FK: The aviation industry’s goal of achieving net-zero emissions by 2050 is a critical step toward a sustainable future, and Frequentis’ strategic vision aligns with this ambition. But I would like to emphasise that the journey towards a greener future requires collective

action. By embracing technology, innovation and collaboration, we can drive meaningful progress in reducing emissions and building a more sustainable aviation ecosystem, emphasising environmental responsibility within this industry for future generations.

About Frequentis

Frequentis’ safety-critical communication and information solutions leverage more than seventyfive years of cross-industry experience in civil aviation, defence, public safety and public transportation markets. Frequentis ATM ensures the safety of 95% of the world’s passengers and aircraft and helps ANSPs worldwide efficiently deliver safer and more secure capacity for airspace users.

About Frank Köhne

Frank joined the aviation industry as an air traffic control engineer and continued his career at Lufthansa Operations and Traffic Control for the three Berlin airports. He joined Orthogon in Bremen in 1991, becoming Managing Director in 2009. With the Frequentis acquisition in 2021, Frank also became a member of the Frequentis OneATM Executive Board, driving the OneATM strategy.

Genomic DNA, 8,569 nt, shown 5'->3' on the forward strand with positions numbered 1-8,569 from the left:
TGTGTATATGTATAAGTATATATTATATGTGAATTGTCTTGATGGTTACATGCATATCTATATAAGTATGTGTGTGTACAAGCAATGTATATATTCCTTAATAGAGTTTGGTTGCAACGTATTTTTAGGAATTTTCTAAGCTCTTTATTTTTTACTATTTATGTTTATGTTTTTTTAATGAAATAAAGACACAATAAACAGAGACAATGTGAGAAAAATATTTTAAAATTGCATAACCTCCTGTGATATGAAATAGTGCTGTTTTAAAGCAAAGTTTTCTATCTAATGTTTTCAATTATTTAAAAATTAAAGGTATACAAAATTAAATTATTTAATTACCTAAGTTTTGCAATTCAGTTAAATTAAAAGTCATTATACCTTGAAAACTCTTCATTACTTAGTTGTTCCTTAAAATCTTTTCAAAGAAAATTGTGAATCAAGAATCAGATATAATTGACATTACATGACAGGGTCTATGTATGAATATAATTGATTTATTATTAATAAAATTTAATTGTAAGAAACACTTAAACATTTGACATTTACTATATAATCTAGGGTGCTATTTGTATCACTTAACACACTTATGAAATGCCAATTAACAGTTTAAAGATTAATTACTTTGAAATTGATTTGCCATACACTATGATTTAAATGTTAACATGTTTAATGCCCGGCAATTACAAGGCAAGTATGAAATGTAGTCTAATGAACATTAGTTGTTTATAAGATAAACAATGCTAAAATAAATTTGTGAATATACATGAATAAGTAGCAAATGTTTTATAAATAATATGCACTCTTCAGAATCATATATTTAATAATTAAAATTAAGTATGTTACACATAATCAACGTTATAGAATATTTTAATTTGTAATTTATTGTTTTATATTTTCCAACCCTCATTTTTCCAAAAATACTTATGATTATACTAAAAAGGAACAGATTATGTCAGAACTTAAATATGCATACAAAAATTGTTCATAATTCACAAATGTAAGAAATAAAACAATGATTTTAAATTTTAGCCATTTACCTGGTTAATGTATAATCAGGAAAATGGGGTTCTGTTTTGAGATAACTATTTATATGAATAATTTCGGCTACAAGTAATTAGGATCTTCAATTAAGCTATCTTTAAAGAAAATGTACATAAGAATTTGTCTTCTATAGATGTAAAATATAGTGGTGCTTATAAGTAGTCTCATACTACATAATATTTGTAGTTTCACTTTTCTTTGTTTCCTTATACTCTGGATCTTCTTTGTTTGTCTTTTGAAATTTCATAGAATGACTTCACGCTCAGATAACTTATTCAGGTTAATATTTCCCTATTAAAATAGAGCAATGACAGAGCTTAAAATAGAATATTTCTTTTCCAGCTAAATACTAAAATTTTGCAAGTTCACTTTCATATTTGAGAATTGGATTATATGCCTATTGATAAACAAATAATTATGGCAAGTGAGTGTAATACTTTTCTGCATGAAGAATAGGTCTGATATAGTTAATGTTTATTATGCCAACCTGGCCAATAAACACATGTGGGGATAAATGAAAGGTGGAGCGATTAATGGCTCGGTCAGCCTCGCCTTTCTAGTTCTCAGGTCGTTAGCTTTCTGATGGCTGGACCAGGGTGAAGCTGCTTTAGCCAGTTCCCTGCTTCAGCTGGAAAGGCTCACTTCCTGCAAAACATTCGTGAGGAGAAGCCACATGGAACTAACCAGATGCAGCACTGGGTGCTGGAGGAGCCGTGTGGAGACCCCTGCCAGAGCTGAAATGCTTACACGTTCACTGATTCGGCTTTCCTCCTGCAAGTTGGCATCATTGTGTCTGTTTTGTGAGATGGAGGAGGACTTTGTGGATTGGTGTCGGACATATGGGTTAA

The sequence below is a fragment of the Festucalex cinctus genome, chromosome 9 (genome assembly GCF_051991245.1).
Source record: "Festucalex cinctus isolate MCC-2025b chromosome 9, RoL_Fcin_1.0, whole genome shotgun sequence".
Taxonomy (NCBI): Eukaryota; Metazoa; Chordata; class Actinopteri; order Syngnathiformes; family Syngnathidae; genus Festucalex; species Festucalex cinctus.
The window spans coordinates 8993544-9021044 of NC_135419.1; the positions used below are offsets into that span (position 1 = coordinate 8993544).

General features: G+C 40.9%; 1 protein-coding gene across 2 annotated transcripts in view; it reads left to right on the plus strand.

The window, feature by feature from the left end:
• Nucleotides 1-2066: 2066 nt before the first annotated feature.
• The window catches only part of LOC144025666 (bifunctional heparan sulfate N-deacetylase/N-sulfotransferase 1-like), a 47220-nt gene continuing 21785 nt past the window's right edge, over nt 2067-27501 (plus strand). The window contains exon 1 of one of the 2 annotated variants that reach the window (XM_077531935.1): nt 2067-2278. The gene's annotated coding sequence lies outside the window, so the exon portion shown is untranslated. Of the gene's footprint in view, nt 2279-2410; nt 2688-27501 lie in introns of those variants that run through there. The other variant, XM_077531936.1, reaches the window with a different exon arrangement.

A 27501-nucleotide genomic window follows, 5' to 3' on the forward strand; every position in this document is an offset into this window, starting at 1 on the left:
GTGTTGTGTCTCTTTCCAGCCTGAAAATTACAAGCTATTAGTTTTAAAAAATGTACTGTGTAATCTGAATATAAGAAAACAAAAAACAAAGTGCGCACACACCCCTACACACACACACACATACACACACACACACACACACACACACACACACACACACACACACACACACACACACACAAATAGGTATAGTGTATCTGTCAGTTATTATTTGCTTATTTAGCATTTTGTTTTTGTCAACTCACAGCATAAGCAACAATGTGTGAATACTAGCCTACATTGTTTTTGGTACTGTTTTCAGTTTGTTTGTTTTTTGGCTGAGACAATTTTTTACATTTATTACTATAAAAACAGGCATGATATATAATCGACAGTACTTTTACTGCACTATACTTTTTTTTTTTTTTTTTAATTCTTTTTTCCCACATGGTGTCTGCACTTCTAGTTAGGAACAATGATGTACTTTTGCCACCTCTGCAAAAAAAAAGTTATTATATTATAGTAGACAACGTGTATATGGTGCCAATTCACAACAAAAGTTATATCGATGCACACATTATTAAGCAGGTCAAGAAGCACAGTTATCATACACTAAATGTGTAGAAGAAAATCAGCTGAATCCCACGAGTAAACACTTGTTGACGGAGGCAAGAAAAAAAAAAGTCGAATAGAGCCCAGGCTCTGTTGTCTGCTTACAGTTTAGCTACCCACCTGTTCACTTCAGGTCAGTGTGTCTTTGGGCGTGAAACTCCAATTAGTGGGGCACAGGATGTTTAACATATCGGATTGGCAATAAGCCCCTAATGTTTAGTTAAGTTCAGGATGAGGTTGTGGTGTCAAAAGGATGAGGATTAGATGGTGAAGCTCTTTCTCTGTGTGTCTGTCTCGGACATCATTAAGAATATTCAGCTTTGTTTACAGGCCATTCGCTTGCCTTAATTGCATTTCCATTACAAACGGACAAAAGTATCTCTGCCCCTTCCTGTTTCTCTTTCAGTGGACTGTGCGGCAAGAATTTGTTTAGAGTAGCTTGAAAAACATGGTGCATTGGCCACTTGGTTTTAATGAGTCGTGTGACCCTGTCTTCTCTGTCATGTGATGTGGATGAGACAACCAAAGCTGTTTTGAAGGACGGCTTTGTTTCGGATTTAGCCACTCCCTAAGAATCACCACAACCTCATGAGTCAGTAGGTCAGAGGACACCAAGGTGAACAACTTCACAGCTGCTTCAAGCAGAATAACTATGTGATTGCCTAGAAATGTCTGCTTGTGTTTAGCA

Frank Köhne, Member of Frequentis ATM Executive Board
Terminal Directory Want to be featured in our next Airport Industry-News magazine? Contact us at +44 (0)1392 580002 or 2024 Publication Date: 30 May 2024 Vaask p.28 Why Airports Are Upgrading Their Hand Sanitiser Dispensers 27


Why Airports Are Upgrading Their Hand Sanitiser Dispensers

Vaask Offers Airports a State-of-the-Art Hygiene Solution

With air traffic surging to above prepandemic levels, airports have been working hard to implement effective hygiene measures that protect travellers.